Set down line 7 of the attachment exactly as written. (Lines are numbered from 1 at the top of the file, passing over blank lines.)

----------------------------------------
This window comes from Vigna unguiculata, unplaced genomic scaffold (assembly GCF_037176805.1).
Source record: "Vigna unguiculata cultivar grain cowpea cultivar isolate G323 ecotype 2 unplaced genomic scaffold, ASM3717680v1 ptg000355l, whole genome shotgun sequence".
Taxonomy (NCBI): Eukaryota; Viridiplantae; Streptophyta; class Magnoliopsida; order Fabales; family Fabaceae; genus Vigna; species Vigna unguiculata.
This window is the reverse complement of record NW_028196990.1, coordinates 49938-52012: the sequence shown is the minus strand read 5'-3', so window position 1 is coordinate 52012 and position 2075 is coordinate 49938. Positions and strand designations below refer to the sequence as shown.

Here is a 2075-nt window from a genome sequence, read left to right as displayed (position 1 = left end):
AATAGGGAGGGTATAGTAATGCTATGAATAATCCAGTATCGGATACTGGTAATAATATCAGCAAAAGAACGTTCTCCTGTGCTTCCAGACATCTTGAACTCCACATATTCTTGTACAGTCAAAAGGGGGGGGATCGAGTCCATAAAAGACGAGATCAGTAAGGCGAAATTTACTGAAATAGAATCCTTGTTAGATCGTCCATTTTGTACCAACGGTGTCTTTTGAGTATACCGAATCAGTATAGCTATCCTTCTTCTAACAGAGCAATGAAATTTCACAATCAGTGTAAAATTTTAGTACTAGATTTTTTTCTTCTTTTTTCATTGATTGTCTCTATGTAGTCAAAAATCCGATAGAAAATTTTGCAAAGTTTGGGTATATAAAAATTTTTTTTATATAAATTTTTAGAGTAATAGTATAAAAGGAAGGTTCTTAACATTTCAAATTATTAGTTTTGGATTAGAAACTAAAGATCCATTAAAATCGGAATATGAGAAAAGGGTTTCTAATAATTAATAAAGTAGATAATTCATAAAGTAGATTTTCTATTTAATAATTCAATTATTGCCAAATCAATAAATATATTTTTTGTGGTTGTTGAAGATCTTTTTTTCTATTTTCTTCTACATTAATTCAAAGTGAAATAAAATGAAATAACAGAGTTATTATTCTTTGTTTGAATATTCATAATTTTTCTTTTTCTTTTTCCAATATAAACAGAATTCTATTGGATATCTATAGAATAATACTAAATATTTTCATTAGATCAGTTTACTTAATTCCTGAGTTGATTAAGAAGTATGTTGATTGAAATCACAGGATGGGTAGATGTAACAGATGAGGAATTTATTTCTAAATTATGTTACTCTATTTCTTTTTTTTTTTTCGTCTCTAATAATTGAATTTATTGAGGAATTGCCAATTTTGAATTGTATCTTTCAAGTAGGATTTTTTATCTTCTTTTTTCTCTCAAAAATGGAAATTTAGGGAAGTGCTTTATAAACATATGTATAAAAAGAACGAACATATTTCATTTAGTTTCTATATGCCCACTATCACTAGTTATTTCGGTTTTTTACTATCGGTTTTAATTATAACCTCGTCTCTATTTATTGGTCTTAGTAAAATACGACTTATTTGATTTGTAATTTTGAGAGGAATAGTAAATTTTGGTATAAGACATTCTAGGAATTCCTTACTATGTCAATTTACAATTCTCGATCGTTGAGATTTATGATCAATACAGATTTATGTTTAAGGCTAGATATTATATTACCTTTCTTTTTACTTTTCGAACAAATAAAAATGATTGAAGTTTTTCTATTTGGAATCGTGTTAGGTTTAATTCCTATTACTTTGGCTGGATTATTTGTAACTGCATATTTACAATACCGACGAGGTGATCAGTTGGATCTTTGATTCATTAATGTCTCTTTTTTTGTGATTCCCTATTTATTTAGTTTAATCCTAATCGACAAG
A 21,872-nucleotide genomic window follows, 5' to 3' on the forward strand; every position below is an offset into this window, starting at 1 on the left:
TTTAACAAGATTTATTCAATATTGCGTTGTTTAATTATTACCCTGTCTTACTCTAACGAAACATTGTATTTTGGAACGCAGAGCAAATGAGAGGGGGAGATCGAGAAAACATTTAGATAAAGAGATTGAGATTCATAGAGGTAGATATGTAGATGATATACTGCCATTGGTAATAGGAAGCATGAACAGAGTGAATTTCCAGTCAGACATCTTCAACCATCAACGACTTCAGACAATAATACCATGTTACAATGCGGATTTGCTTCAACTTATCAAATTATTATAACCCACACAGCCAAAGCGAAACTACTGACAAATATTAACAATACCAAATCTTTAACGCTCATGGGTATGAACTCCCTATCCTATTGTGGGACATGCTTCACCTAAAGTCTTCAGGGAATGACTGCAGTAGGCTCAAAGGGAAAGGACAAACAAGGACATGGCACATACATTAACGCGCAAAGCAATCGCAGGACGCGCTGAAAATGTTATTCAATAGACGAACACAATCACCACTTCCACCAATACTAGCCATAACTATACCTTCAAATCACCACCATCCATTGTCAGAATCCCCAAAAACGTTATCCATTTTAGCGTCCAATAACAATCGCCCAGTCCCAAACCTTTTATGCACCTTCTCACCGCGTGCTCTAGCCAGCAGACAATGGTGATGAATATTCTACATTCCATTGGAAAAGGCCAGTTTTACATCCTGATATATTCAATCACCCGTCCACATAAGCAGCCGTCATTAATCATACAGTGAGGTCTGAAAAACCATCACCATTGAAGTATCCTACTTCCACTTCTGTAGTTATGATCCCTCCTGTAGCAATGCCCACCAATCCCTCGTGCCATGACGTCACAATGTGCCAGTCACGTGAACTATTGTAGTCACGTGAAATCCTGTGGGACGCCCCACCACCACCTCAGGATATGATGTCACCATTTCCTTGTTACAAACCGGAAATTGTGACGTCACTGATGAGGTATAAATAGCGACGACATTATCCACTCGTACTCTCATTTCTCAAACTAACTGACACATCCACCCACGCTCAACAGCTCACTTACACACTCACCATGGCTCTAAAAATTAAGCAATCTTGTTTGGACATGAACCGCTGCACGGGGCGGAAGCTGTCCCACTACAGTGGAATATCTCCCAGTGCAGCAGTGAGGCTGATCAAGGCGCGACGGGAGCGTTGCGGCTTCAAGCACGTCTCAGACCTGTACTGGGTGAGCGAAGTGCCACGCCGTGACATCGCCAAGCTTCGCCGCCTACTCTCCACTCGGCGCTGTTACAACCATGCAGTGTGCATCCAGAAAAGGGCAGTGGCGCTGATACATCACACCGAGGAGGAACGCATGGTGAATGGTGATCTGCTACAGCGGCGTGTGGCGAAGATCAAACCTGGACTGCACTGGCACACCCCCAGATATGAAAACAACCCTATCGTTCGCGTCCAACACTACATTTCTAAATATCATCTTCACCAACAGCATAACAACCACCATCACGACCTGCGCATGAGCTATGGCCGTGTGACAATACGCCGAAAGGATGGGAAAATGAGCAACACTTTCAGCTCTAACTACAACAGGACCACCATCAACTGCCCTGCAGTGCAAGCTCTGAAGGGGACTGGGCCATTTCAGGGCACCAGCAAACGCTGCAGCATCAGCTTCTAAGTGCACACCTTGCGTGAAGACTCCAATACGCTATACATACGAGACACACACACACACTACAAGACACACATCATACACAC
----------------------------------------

A 21,872-nucleotide genomic window follows, 5' to 3' on the forward strand; every position below is an offset into this window, starting at 1 on the left: